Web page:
He’s not the only one with that re­ac­tion. The sci­en­tific Mar­gon in­volved in dis­cus­sions of cli­mate change pol­icy may make the topic more vul­ner­a­ble to po­lit­i­cal pres­sure. “When peo­ple don’t know much about an is­sue, and they’re strong par­ti­sans, they tend to lis­ten to their lead­ers,” says An­thony Leis­erowitz, di­rec­tor of the Yale Project on Cli­mate Change at the univer­sity’s School of Forestry and En­vi­ron­men­tal Stud­ies. “And if lead­ers say it’s a hoax, peo­ple be­lieve it’s a hoax.”

But Inglis Joined the House Com­mit­tee on Science and Tech­nol­ogy in 2004, and on a con­gres­sional trip to Antarc­tica, he saw the ice­berg drillings that in­di­cated a rapid in­crease in at­mo­spheric car­bon diox­ide, a heat-trap­ping gas that warms the planet. In Aus­tralia, he vis­ited the Great Bar­rier Reef and saw coral bleach­ing up close, an­other sign of ris­ing tem­per­a­tures.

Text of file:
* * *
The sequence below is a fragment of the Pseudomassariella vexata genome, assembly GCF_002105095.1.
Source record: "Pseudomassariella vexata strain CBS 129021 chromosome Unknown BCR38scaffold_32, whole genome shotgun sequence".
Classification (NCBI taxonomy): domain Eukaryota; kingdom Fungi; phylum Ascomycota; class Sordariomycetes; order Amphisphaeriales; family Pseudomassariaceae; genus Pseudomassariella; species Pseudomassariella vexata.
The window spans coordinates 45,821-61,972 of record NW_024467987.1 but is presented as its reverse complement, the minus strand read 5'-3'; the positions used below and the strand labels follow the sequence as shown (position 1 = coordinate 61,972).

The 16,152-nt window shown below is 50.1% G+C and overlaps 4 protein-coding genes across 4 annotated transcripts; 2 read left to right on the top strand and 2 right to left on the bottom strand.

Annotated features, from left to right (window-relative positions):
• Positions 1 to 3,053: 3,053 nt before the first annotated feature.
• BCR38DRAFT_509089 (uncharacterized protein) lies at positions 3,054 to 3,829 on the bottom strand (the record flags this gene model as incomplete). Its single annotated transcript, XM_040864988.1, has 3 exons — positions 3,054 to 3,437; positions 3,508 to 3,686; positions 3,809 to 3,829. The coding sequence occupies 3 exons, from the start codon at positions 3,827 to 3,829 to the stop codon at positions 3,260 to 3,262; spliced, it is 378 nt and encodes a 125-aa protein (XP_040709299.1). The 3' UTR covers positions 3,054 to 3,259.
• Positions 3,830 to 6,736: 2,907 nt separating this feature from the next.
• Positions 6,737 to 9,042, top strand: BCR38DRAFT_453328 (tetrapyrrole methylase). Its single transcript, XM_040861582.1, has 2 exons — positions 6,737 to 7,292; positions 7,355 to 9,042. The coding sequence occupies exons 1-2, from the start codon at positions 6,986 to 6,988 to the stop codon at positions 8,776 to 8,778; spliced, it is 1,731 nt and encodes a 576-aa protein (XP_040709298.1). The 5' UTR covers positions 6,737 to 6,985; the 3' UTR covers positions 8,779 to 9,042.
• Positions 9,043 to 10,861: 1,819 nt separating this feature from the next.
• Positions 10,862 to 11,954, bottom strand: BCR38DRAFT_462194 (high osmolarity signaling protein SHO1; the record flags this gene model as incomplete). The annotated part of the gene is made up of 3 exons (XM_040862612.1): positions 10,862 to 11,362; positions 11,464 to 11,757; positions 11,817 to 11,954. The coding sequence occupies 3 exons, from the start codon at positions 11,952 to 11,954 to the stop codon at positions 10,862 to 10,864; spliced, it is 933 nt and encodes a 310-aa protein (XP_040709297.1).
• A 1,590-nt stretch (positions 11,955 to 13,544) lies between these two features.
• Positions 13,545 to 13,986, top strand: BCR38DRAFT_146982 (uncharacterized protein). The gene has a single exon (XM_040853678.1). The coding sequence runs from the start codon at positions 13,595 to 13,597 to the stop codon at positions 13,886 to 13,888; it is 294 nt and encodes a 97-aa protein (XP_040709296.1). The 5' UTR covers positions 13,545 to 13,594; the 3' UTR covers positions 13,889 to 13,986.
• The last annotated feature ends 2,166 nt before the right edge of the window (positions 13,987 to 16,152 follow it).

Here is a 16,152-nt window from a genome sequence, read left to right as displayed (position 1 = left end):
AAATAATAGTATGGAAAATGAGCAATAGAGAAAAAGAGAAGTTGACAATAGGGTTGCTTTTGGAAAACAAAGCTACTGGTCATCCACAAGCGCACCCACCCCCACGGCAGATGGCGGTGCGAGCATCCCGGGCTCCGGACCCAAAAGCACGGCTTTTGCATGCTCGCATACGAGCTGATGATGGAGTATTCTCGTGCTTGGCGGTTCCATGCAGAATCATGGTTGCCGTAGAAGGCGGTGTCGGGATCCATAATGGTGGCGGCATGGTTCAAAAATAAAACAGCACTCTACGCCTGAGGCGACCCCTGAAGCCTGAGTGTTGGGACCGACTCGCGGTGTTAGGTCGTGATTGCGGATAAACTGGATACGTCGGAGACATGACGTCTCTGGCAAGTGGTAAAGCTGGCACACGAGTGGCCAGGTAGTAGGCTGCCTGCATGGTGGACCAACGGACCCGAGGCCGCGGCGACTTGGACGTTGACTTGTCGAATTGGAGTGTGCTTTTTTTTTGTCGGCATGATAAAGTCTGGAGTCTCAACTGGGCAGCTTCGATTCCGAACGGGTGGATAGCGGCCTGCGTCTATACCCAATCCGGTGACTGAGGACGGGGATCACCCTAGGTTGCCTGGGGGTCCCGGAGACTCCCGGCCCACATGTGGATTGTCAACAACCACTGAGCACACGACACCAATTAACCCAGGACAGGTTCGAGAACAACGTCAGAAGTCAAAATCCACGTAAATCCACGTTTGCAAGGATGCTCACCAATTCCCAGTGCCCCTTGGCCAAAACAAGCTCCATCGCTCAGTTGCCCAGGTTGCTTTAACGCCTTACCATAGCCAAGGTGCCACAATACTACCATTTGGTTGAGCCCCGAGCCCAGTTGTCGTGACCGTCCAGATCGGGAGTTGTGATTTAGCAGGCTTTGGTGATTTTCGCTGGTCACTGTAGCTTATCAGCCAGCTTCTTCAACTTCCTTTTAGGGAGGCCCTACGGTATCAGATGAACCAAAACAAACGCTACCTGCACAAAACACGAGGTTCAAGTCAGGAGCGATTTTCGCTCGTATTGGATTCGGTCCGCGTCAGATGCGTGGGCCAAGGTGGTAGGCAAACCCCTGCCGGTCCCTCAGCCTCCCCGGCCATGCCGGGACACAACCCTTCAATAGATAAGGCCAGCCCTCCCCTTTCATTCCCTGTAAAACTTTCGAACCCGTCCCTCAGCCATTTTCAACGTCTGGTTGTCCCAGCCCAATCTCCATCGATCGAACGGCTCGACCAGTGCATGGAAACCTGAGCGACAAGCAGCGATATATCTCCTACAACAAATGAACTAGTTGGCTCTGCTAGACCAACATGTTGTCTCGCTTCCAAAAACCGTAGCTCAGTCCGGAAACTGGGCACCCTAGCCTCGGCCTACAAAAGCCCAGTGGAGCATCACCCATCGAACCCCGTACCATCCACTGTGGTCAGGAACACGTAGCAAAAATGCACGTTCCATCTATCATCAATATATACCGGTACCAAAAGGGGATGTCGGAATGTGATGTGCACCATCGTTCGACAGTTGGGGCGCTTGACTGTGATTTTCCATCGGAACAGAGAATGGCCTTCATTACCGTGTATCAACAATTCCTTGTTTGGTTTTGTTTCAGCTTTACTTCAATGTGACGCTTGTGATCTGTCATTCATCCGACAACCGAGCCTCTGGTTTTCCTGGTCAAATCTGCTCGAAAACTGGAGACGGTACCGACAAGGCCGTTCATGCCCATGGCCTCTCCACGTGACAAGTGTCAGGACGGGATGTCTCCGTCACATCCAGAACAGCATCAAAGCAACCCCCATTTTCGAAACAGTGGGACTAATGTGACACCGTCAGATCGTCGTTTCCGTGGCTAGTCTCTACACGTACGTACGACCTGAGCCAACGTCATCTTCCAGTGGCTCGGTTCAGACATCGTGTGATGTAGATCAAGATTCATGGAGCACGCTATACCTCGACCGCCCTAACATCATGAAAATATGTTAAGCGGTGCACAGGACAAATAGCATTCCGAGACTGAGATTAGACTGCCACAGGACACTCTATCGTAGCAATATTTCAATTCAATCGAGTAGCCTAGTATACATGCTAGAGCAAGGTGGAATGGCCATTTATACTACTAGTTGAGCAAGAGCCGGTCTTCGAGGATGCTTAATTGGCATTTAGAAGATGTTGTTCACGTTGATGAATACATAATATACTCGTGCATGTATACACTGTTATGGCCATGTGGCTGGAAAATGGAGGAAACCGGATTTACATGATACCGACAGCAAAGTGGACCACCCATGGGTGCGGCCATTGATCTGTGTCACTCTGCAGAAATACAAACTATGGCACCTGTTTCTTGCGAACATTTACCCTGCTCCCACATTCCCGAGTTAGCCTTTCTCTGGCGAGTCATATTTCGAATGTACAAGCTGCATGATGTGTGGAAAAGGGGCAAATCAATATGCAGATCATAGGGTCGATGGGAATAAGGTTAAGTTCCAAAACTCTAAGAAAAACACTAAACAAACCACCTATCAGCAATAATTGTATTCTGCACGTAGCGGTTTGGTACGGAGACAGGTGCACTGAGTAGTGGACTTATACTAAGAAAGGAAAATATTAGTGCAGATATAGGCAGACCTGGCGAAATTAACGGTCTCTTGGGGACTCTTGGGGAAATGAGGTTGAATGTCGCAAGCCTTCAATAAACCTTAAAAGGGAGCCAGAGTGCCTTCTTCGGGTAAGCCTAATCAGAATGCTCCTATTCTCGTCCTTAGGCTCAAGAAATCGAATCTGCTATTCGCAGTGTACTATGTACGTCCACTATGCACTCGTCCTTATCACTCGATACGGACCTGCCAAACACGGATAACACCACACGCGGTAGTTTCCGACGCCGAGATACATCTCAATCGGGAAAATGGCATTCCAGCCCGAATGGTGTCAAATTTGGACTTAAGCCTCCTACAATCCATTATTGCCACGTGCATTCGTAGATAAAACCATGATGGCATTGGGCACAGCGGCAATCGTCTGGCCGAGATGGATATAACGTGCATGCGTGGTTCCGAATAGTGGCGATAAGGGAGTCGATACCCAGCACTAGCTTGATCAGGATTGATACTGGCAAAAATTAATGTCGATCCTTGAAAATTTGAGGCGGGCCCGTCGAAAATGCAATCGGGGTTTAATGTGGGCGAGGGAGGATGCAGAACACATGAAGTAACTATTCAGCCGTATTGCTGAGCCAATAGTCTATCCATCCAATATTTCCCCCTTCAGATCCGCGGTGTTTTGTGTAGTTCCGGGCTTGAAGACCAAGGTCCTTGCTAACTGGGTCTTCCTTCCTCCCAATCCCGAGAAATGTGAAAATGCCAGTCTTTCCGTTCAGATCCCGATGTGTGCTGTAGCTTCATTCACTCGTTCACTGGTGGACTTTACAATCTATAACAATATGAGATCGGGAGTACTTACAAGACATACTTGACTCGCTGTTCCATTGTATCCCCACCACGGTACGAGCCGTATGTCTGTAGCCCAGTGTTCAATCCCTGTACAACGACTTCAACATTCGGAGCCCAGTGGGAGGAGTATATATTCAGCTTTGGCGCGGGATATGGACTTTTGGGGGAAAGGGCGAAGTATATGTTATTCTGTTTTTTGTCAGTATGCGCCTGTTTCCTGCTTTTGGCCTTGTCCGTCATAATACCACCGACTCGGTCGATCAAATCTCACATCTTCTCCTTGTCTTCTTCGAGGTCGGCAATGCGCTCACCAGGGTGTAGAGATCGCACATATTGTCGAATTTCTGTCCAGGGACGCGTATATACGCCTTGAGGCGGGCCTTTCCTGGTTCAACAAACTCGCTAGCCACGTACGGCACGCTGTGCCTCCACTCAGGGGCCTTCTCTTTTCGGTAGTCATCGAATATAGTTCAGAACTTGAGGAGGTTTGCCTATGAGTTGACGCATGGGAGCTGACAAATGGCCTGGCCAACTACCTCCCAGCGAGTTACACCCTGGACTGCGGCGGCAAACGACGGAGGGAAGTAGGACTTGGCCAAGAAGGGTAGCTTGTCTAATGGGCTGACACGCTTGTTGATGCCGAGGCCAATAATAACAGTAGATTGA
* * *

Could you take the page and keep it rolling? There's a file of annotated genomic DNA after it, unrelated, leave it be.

In 2009, Inglis in­tro­duced leg­is­la­tion to im­pose a rev­enue-neu­tral car­bon tax on pro­duc­ers and dis­trib­u­tors of fos­sil fu­els. But his sci­en­tific awak­en­ing came at a price: In 2010, a Tea Party can­di­date, Trey Gowdy, chal­lenged him in the Re­pub­li­can pri­mary, and Inglis lost his seat. “The most en­dur­ing heresy was

Must say­ing that cli­mate change was real,” he told Cli­matewire after his loss. “That was the one that was most dam­ag­ing, I’m con­vinced. For many con­ser­va­tives, it be­came the marker that you had crossed to Satan’s side—that you had left God and gone to Satan’s side on cli­mate change.”